June 5, 2021 (Global News Distribution) -
Idaho Military Division Public Affairs/Maj. Robert Taylor
Cassandra Cridland has known her husband, Sgt. 1st Class Wayne Cridland, since junior high.
“The thing to know about my husband is he’s just committed to life,” she said. “Whatever he’s doing in the moment, he’s fully committed to that. If he says he’s going to conquer something, you might as well stand out of his way. He’s going to do exactly that. Whether it’s cancer, going on a deployment or mowing the yard.”
Cridland was diagnosed with Stage 4A squamous cell carcinoma in February 2009. In September 2010, he deployed to Iraq with the Army National Guard’s 116th Cavalry Brigade Combat Team in support of Operation New Dawn.
“That’s what we train to do,” Cridland said. “As an NCO, I didn’t want another NCO leading my guys into combat and being responsible for them. If something happened to them, I didn’t want that responsibility on someone else’s shoulders who hadn’t spent a lot of time with them.”
Cridland said the cancer started in his left tonsil and then spread to the left side of his face, jaw, tongue and neck. His doctors proposed an aggressive treatment plan that gave Cridland an 85 percent chance of surviving. For eight weeks, Cridland was to receive radiation every day and chemo every Monday for five hours. Cridland said he had an IV port inserted into his heart to accept the chemo because the heart’s vessels are bigger than other blood vessels, which allows them to handle more damage from the chemo.
At seven weeks, Cridland said the treatment was causing him more harm than the cancer was, so his doctors had him take a week off. At that time, his chances of surviving dropped to 14 percent.
Cridland finished the last week of treatment in June and said he was given six months to live. He had shrunk in size from 190 pounds to 124 pounds while receiving treatment. He had a feeding tube for nearly three months because scar tissue from the radiation made it impossible for him to swallow. After it was removed, he had to learn to chew and swallow again. His doctor wasn’t sure he would be alive for Christmas. Cridland had other plans. He quickly went back to work and working out.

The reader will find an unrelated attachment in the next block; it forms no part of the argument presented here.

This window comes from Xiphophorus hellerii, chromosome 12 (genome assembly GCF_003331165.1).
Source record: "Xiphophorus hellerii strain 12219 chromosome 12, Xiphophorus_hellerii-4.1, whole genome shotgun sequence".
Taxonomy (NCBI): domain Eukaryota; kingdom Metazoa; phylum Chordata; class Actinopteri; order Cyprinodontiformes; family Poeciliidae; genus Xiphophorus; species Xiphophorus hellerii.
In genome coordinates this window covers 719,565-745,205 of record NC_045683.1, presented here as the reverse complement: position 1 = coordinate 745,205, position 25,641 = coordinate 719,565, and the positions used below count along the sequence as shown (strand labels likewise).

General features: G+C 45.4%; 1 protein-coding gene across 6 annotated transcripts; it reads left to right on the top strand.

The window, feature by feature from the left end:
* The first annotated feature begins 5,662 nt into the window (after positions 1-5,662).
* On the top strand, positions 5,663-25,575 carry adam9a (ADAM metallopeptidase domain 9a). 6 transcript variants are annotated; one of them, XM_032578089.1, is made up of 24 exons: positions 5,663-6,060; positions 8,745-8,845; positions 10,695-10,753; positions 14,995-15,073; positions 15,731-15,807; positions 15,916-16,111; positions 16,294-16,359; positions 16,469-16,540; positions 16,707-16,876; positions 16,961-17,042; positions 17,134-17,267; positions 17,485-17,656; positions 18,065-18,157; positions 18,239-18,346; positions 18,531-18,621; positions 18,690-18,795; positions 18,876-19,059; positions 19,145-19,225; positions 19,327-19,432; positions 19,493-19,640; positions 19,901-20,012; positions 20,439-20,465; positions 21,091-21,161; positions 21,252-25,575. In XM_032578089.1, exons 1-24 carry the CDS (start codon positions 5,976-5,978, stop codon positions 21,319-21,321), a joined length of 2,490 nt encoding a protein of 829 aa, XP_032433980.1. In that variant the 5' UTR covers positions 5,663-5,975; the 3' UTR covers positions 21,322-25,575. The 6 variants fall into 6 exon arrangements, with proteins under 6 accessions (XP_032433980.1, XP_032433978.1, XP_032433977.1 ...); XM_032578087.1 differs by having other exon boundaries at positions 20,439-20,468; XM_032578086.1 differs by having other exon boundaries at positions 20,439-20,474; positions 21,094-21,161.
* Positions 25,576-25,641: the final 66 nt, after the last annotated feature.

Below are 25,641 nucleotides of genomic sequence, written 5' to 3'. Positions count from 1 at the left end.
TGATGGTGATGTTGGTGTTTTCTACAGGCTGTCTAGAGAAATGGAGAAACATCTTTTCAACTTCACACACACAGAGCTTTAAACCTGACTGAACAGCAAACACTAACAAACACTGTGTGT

“I told him I didn’t have time for that and I was too dumb to die,” he said. “My wife absolutely wouldn’t let me quit. Every time I got down, my wife was there to remind me I had things to live for and keep me going.”
Cassandra said she deals with stress by walking and that while Cridland slept after treatment, she’d walk nine or 10 miles a day.
Cridland said he only missed drill once due to the cancer. He was hellbent on deploying with his unit, B Company, 145th Brigade Support Battalion, even as doctors told him they didn’t think it was possible.
“By the time he finished treatment, he needed something he could face head on,” Cassandra said. “He was completely out of control of the outcome of his treatment and he needed something he felt like he had some control over and I respected that. The deployment was something he needed. Doctors kept telling him he wasn’t going and he kept saying, ‘yes I am, just watch me.’”
Cridland said he argued with his doctors to clear him to deploy.
“I said, ‘if you can’t give me a medical reason why I can’t deploy, you need to deploy me.’ I think it was because I kept bugging them, they gave in and let me go. There was no medical reason for me not to go.”
Cridland deployed with the rest of the 116th Cavalry Brigade Combat Team in September 2010. The brigade trained at the Orchard Combat Training Center in Boise and at Camp Shelby, Mississippi, before deploying to Iraq.
ONE A SOLDIER, ALWAYS A SOLDIER
Cridland enlisted into the Idaho Army National Guard in 2007 as a 91B wheeled vehicle mechanic. He previously served in the U.S. Army from 1985 to 1991. After a divorce that left him with primary custody of three children under the age of five, he decided to get out of the Army. With his children grown and 9/11 still on his mind, he joined the National Guard.
“I’m from that age group where you don’t attack America and get away with it,” he said. “I was still young enough to come back in, so I reenlisted.”
Cridland was nearly 40 at the time. He said he showed up to the recruiting station with long hair and no one thought he was serious about enlisting until he produced his DD-214, indicating he had previously served.
“I like serving my country and knowing we’re making a difference,” he said. “In the National Guard, we can serve the public with snow removal, firefighting support and those type of missions, and we’re available for combat if we’re needed. A lot of it is just giving back to the community and supporting them when they need us.”
Cridland said the biggest difference between serving in the 80s and post-9/11 was the Army’s change of mission. Cridland was a mechanic for an infantry line unit during his first stint in the Army. He said training focused on defeating Russia in the Cold War. His mission in Iraq was largely convoy security and escorting VIPs in an urban environment.